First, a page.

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Harriet Martineau


Harriet Martineau (1802 – 1876) was an English social theorist and Whig writer often seen as the first female sociologist. She was sent away from home to stay with relatives a number of times during her childhood, primarily for health reasons. In 1829, Harriet Martineau took on the task of financially providing for her family when their textile business failed, an event she saw as positive. She sold her needlework, and she began selling articles to the Monthly Repository, a Unitarian magazine. Illustrations of Political Economy established Harriet Martineau financially and as a writer. This was a series of 24 stories published between 1832 and 1834, at a rate of 1 every month with 10,000 copies of each sold and many more read. Both Society in America and How to Observe are considered to be significant early contributions to the new field of sociology, and in 1853 Martineau translated the work of August Comte—founder of sociology—a translation Comte recommended to his students.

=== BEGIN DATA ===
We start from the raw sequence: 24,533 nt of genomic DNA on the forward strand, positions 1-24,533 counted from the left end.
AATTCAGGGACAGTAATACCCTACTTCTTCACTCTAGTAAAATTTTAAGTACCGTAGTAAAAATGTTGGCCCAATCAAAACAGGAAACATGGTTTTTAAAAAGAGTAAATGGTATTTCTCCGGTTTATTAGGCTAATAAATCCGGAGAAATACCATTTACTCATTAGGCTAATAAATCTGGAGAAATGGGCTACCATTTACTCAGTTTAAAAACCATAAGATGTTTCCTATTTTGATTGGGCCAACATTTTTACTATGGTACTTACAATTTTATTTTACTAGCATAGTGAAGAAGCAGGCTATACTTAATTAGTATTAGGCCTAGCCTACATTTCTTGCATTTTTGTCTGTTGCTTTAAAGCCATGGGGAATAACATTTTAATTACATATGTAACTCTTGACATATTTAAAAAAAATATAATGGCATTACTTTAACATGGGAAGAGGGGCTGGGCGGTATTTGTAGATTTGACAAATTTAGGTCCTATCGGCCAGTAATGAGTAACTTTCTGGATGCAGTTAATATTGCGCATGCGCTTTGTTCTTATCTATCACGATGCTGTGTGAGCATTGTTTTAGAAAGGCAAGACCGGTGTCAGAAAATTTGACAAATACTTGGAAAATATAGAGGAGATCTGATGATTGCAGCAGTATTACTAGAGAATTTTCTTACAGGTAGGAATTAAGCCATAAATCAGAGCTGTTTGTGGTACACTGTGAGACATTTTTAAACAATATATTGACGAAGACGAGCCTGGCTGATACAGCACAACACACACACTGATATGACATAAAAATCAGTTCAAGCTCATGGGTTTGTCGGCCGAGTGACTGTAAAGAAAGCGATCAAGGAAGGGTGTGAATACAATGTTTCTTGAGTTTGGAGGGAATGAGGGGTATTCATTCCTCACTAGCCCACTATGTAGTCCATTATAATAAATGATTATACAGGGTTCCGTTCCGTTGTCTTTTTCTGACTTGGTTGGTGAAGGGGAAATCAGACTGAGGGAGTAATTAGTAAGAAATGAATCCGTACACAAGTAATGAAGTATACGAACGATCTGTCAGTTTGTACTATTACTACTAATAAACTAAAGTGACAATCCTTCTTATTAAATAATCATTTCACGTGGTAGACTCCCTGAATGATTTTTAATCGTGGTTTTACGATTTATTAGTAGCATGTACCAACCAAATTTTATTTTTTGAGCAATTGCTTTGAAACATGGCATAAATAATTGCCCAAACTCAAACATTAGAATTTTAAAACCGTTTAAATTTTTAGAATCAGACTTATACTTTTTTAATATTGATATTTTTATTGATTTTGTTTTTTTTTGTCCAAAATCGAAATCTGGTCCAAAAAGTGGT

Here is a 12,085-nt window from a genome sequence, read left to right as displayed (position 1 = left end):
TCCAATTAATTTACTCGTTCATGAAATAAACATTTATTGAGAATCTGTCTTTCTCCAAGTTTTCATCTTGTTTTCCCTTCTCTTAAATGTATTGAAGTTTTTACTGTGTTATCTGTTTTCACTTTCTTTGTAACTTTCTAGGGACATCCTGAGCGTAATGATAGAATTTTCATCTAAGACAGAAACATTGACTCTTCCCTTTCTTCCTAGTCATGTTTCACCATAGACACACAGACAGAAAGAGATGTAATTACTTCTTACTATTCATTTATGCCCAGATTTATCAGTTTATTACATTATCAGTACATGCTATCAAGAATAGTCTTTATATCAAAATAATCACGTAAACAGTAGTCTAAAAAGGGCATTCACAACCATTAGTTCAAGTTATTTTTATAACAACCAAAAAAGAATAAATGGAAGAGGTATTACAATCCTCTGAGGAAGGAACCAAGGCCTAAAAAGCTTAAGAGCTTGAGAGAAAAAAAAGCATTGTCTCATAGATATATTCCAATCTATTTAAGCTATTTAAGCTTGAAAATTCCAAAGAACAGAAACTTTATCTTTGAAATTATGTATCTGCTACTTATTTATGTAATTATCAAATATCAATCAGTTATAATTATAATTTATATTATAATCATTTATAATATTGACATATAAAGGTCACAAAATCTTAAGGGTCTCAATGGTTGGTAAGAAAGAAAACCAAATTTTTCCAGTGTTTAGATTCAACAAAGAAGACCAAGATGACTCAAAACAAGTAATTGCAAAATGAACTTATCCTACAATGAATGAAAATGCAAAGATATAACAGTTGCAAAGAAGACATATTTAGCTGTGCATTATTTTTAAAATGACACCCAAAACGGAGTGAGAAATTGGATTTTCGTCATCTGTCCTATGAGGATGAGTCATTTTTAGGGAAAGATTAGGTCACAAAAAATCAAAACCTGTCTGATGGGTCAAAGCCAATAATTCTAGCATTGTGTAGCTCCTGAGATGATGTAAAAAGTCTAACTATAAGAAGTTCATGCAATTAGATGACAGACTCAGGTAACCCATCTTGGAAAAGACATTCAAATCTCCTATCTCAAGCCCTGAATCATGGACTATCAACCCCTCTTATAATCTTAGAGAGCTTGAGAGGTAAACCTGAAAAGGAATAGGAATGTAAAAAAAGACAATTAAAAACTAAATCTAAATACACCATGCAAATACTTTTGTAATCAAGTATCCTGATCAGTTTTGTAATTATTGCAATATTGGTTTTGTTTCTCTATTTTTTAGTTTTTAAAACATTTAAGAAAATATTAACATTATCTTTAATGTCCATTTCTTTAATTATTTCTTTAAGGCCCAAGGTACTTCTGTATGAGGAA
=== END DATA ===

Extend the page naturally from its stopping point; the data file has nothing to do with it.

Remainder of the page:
A sustained interest of Martineau’s was women and their work. She wanted women to be able to legally keep their wages rather than hand them over to their husbands, and she crusaded for good working conditions for needlewomen. Harriet Martineau was often ill with 2 long periods between 1839 and 1844 and between 1855 and 1876. Despite this, she is regarded as one of the most prolific writers of the 19th century.